A 51-page journal that Joseph Elledge kept in the months leading up to his wife’s death was put under the spotlight Monday as his first-degree murder trial resumed in Boone County Circuit Court.

The journal, which Prosecutor Dan Knight referred to as a “grievances diary,” was a compilation of complaints Elledge had about his wife. According to the documents read to the jury, he complained that she was demanding, indifferent to his feelings, secretive and insulting to his friends.

In one entry he wrote, “Mengqi is toxic, and I thoroughly believe she enjoys poisoning other people.”

Elledge’s wife, Mengqi Ji, was reported missing in October 2019, and the remains of her body were found in March.

Last week, the prosecution played nine hours of recorded conversations between the couple in an attempt to show a toxic marriage in the months leading up to Ji’s disappearance. The state then called witnesses to testify about the discovery of the body and evidence found on the soles of Elledge’s mud-caked boots.

Knight spent the bulk of Monday with a laser focus on the diary and Elledge’s cellphone activity.

He called on Jeff Adams, a mobile forensics investigator for the Missouri State Technical Assistance Team, to review material Knight was using to prove that Elledge was increasingly unhappy in his marriage. As part of the police investigation, Adams had collected an inventory of text messages and items downloaded on each of the couple’s phones.

Cued by the prosecutor, Adams spent six hours on the stand, much of it spent reading entries from Elledge’s diary. Some of the couple’s arguments logged into the diary, for example, pointed to his dissatisfaction when his wife spoke Chinese at home.

Elledge expressed resentment and claimed Ji thought speaking English would hinder their daughter’s progress in learning Chinese.

“To Mengqi, the only important thing is that Anna learns Chinese, which is selfish and leads to her mentally abusing Anna,” Adams said, reading from one of Elledge’s entries.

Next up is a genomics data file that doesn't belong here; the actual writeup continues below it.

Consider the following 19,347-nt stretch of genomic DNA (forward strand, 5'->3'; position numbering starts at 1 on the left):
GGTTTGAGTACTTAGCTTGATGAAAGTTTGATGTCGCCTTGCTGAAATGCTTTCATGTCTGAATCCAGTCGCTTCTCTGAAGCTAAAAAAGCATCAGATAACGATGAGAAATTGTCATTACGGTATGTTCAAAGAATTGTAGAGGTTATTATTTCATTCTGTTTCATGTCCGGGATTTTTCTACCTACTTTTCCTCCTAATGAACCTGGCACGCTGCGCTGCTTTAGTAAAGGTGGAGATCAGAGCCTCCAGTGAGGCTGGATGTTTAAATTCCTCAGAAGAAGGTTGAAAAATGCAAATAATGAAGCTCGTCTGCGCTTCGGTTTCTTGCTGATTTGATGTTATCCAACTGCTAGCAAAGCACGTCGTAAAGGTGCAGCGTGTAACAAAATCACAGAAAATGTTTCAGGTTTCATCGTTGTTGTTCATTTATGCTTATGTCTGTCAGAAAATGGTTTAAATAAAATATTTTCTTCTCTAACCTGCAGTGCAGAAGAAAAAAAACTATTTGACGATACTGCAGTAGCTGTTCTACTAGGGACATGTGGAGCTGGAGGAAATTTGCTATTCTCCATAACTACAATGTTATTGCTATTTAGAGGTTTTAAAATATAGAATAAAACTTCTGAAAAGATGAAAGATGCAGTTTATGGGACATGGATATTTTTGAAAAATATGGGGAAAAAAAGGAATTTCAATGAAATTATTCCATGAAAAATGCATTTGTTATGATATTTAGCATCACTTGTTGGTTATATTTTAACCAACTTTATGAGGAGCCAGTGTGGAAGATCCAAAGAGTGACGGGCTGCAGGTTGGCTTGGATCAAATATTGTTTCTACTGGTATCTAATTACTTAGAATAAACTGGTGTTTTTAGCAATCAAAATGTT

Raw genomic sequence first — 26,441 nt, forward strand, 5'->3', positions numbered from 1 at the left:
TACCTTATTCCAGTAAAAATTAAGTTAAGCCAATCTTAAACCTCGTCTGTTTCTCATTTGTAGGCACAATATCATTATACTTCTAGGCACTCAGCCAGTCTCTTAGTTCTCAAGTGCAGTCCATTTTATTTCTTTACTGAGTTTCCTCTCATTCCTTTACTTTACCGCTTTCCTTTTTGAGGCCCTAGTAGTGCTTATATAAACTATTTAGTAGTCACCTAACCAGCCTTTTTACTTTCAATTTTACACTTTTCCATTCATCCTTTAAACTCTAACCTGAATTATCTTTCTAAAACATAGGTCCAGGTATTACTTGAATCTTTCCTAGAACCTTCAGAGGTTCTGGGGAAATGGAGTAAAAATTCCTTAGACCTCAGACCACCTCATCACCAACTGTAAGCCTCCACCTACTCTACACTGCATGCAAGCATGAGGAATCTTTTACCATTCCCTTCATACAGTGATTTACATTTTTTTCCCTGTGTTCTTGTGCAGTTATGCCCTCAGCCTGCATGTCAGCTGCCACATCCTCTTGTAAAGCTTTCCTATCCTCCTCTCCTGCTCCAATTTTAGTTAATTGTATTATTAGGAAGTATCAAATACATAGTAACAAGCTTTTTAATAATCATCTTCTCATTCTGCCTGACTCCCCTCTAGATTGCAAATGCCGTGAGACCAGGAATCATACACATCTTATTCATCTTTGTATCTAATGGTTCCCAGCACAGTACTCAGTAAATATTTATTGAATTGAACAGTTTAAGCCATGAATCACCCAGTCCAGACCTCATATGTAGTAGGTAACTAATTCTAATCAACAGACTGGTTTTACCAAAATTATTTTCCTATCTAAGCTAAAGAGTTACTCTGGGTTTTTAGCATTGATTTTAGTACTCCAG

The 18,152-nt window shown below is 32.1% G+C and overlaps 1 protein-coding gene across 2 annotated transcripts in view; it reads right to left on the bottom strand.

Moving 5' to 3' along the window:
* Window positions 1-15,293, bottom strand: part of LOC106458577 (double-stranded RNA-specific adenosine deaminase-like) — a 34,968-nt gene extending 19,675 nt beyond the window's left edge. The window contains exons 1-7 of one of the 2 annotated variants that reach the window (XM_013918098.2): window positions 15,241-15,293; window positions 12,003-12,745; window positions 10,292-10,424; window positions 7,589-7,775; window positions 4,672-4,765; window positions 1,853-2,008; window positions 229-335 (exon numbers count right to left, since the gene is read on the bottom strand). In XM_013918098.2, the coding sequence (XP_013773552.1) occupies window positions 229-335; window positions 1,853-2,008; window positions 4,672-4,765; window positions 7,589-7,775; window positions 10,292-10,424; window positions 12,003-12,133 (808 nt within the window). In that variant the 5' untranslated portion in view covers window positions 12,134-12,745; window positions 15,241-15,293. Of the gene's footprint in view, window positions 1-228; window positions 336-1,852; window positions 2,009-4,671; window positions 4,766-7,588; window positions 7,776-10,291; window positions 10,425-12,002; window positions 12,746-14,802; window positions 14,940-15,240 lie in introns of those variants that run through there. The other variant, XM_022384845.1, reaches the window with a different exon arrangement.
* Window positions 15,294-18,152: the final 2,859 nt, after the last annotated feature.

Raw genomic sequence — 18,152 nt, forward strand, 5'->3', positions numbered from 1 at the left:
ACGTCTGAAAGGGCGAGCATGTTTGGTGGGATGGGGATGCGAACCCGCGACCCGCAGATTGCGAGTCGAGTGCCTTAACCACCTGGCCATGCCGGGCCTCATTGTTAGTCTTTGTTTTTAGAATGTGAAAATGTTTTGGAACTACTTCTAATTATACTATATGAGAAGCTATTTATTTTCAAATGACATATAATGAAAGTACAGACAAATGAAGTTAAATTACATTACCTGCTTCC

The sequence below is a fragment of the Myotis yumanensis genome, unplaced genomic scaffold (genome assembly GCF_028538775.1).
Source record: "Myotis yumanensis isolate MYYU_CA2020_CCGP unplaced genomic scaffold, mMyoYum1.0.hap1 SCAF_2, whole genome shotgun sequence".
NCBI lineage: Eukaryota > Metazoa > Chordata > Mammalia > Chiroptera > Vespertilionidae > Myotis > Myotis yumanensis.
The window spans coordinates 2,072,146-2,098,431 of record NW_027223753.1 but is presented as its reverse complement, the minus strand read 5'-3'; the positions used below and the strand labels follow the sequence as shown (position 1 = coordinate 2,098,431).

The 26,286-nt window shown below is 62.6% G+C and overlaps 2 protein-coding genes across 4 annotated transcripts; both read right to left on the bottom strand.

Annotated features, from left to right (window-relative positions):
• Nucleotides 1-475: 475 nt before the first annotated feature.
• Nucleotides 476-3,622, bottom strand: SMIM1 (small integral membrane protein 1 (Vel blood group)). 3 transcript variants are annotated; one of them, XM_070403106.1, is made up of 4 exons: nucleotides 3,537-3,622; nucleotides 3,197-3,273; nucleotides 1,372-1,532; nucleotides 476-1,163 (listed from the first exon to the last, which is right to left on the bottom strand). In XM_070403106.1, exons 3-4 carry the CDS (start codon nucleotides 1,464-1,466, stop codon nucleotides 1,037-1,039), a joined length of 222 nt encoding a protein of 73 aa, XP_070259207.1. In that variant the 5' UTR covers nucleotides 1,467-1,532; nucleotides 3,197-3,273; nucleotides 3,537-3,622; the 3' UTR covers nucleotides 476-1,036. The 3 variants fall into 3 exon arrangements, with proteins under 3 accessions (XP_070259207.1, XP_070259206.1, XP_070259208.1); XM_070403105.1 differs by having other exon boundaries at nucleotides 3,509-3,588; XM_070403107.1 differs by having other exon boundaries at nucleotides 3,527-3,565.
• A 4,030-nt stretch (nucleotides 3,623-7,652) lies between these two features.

Elledge described one incident where he stood on their bed and offered his wife a hug. He then pushed her down onto the bed and asked for another hug.

“For real this time?” she asked.

“I said yes, and then pushed her again in the same manner,” Elledge wrote.

In cross examination, his attorney, Scott Rosenblum, pointed out that Ji had also pushed him during this interaction. Adams said he remembered reading that.

Knight also asked Adams to read text messages Elledge wrote after he reported Ji missing Oct. 10. In one, he texted his brother, Richard Elledge, to ask whether he had seen Ji or knew she was missing.

“No, we haven’t heard from her. Sorry that happened. Do you need anything I can help with?” Adams said, reading a text from Elledge’s brother.

Later that same evening, Adams read a text where the brother asked if Elledge wanted to play video games.

Rosenblum asked Adams how many text messages he had examined from phones belonging to Elledge and Ji over the course of the investigation.

“Between 15,000 to 16,000 text messages,” Adams responded.

Rosenblum suggested that the messages selected by the prosecution were an incomplete picture.

“Not having the entire context can change the nature of the conversation, correct?” Rosenblum asked.

“At times,” Adams replied.

The defense is expected to call witnesses Tuesday and begin presenting its case. Court resumes at 8:30 a.m.

  • Anna is an assistant city editor and covers the 13th Circuit Court. She can be reached by aewytn@umsystem.edu, @fromaew or in the newsroom.

  • City and County Government Reporter, fall 2021. Studying Journalism and Political Science. Reach me at ascheve@mail.missouri.edu, or in the newsroom at (573) 882-5700

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